Perchance to Dream: Architecture and the Conflict of Historical Perception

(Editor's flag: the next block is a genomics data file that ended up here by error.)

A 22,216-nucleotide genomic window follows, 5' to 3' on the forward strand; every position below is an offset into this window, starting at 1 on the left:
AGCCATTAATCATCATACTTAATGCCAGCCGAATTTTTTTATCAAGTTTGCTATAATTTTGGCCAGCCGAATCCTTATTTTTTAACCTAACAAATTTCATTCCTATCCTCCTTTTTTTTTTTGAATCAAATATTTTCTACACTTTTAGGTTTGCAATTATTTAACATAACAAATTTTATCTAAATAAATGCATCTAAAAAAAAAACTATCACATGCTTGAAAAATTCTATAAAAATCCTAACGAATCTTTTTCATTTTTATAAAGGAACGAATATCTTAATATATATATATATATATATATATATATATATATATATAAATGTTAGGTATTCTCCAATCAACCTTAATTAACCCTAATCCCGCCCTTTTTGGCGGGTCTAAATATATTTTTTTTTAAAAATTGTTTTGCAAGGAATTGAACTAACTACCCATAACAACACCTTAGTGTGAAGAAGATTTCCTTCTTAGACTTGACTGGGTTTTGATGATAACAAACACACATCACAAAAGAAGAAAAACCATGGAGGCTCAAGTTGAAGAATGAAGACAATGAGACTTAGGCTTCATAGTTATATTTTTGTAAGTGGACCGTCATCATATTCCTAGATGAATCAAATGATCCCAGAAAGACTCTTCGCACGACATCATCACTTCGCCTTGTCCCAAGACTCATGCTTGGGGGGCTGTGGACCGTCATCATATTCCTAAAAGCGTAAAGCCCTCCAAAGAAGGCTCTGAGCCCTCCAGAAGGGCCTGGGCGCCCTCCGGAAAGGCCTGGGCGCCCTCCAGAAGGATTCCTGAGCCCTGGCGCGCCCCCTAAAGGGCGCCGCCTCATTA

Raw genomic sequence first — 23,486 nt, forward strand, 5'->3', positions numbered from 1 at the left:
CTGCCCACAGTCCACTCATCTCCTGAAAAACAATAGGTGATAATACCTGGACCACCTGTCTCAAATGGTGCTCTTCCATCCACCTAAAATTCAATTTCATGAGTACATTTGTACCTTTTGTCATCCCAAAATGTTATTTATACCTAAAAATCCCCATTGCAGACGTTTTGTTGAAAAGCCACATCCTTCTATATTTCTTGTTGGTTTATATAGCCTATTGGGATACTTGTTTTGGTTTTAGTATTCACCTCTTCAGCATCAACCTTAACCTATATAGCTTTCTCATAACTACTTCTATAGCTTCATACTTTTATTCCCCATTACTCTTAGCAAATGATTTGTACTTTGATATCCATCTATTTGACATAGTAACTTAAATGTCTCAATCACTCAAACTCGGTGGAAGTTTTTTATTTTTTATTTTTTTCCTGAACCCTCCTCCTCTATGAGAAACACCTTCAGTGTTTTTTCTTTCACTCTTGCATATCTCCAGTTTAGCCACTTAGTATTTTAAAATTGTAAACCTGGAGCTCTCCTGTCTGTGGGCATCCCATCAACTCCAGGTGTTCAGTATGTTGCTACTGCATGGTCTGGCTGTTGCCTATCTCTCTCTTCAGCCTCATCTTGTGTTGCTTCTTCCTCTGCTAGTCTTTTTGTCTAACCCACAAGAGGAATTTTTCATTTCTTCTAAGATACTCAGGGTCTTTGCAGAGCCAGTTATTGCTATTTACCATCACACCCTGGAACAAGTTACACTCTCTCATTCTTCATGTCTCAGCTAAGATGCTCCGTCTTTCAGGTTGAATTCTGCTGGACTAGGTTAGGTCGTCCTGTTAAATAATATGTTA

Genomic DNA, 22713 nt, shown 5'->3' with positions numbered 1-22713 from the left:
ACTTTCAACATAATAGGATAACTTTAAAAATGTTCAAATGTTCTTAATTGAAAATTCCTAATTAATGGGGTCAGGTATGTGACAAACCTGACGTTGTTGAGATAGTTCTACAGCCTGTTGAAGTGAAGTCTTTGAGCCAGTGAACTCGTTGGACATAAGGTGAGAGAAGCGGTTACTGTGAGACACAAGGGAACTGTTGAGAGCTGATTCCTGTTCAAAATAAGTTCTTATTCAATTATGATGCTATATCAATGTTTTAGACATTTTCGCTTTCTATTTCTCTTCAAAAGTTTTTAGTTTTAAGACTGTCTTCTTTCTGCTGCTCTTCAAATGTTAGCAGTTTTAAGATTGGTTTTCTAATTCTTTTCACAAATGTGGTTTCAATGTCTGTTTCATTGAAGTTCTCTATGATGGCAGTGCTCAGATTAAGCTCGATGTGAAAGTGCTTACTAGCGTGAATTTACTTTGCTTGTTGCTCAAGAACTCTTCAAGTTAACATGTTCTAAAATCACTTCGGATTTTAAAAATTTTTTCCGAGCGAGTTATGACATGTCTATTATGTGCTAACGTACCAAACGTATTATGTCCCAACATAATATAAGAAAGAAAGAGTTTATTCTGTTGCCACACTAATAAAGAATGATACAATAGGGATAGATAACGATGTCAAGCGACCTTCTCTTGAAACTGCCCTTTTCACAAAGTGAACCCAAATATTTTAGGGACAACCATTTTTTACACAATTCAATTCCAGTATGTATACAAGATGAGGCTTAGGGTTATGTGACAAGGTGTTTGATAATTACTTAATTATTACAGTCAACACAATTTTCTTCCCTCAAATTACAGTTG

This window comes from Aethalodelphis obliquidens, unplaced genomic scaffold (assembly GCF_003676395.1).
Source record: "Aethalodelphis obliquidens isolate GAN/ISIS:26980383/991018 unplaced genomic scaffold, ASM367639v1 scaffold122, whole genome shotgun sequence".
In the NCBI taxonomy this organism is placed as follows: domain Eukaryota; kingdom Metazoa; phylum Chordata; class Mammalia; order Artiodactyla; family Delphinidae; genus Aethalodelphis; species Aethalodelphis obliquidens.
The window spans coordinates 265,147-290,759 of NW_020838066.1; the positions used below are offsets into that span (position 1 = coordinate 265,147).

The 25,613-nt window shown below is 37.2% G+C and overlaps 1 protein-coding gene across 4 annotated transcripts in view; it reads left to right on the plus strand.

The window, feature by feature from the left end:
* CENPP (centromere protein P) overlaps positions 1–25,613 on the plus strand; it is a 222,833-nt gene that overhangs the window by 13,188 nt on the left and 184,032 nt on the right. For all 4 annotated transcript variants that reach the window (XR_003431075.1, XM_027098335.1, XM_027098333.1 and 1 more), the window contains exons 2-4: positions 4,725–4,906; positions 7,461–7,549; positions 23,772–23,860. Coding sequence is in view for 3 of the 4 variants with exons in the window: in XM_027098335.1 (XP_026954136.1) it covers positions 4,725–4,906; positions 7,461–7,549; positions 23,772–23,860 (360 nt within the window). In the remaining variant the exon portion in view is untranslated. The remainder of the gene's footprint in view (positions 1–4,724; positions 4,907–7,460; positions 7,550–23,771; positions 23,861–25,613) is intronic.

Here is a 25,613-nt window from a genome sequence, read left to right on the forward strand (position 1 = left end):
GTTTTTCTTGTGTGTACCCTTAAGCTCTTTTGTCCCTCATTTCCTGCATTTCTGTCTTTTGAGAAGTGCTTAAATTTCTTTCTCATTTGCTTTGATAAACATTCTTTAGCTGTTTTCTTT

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For history, architecture remains both a property of the universal and trans-historical and subject of a unified and coherent structure of chronological progression. As part of this traditional and privileged framework of periodized and continuous succession, architecture has retained for itself an historical identity expressive of the eternal, romantic and heroic. But time has itself moved on, leaving behind what once constituted the certitudes of historical perception and analysis. The old objects of exemplification and origin have evaporated, the heroes have become mortal, continuity has surrendered to rupture, and the singular ideals of truth and reality fragmented. And yet, seemingly indifferent to the problems of the meta-historical and metaphysical, architecture persists along its own path of historicist discourse and through this, subsumes all acts and ends of built form to an order of undifferentiated motives and needs that transpose the events of the past into an illusory history of the same. Here, history becomes expressive of a dreamed reality and as a result, a terrain of critical contestation. The following discussion will consider this conflict in relation to the conventional perception and use of architecture's historical subject.
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